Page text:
In the United States, the situation isn’t much different. The so-called Big Four – Delta Airlines (NYSE:DAL), Southwest Airlines (NYSE:LUV), American Airlines Group (NASDAQ:AAL) and United Airlines Holdings (NASDAQ:UAL) – is on the brink of collapse.

It is important to note that these airlines control more than 80% of the US market.

“We now face a legitimate liquidity crisis and questions about our ability to meet ongoing debt obligations. This crisis hit a previously robust, healthy industry at lightning speed, and the government response needs to be just as swift, in order to save it,” it is written in a letter from groups representing airlines, labor, general aviation, the travel industry, and manufacturers addressed to Treasury Secretary Steven Mnuchin and congressional leaders.

“Our concern is compounded by the fact that the crisis does not appear to have an end in sight.”

The US President Donald Trump also hinted that his administration will work hard to save the airlines industry.

“We don’t want airlines going out of business,” he said in a press briefing a few days ago, while Senate Minority Leader Charles Schumer added that “we know we have to keep them [airlines] going”.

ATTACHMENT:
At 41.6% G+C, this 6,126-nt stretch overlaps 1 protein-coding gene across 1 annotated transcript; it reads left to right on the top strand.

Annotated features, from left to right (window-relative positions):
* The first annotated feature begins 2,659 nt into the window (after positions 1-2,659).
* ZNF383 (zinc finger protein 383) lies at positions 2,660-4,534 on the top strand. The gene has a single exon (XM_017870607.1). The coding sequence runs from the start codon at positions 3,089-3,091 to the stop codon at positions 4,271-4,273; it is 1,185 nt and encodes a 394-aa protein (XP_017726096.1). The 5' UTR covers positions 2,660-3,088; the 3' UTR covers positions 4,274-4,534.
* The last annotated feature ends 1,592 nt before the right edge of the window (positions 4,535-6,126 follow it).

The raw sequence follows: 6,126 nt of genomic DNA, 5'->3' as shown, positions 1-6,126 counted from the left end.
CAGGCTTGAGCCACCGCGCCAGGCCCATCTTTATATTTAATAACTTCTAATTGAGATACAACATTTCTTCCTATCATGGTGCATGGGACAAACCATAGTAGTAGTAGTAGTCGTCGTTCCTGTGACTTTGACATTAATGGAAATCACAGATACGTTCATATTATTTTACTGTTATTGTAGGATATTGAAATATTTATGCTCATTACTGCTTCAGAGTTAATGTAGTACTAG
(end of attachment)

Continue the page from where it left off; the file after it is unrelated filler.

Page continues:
This sentiment is also shared by many analysts, who believe that the US administration will never let big airlines fail. One of the key reasons for this is the fact that airlines employ nearly 750,000 people, while indirectly supporting more than 10 million jobs.

For them to save their jobs, the carriers are requesting nearly $60 billion in grants, loans and tax relief.

“The major airlines know that unlike a local restaurant, they will never be allowed, collectively, to fail completely. In practice, the public has subsidized the industry by providing de facto insurance against hard times in the form of bailouts or merger approvals. And now here we go again” said Tim Wu, professor at Columbia Law School.